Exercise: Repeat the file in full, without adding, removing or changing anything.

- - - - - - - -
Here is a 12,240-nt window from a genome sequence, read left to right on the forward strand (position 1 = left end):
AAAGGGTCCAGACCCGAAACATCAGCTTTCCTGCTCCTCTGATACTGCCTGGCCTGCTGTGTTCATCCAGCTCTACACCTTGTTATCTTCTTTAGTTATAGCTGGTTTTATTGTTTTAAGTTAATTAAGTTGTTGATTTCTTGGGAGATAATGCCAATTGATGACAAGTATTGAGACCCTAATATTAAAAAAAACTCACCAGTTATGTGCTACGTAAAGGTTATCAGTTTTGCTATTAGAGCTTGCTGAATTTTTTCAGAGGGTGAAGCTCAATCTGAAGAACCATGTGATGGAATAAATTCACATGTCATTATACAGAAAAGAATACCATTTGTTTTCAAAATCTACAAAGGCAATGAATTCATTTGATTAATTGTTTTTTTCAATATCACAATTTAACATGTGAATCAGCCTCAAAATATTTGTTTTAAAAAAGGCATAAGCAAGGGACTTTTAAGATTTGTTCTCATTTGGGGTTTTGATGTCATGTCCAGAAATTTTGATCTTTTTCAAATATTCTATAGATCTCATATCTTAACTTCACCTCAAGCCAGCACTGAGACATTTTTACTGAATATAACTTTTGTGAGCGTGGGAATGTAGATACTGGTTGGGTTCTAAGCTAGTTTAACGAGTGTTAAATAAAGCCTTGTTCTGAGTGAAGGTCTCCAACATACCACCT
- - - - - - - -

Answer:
Here is a 12,240-nt window from a genome sequence, read left to right on the forward strand (position 1 = left end):
AAAGGGTCCAGACCCGAAACATCAGCTTTCCTGCTCCTCTGATACTGCCTGGCCTGCTGTGTTCATCCAGCTCTACACCTTGTTATCTTCTTTAGTTATAGCTGGTTTTATTGTTTTAAGTTAATTAAGTTGTTGATTTCTTGGGAGATAATGCCAATTGATGACAAGTATTGAGACCCTAATATTAAAAAAAACTCACCAGTTATGTGCTACGTAAAGGTTATCAGTTTTGCTATTAGAGCTTGCTGAATTTTTTCAGAGGGTGAAGCTCAATCTGAAGAACCATGTGATGGAATAAATTCACATGTCATTATACAGAAAAGAATACCATTTGTTTTCAAAATCTACAAAGGCAATGAATTCATTTGATTAATTGTTTTTTTCAATATCACAATTTAACATGTGAATCAGCCTCAAAATATTTGTTTTAAAAAAGGCATAAGCAAGGGACTTTTAAGATTTGTTCTCATTTGGGGTTTTGATGTCATGTCCAGAAATTTTGATCTTTTTCAAATATTCTATAGATCTCATATCTTAACTTCACCTCAAGCCAGCACTGAGACATTTTTACTGAATATAACTTTTGTGAGCGTGGGAATGTAGATACTGGTTGGGTTCTAAGCTAGTTTAACGAGTGTTAAATAAAGCCTTGTTCTGAGTGAAGGTCTCCAACATACCACCT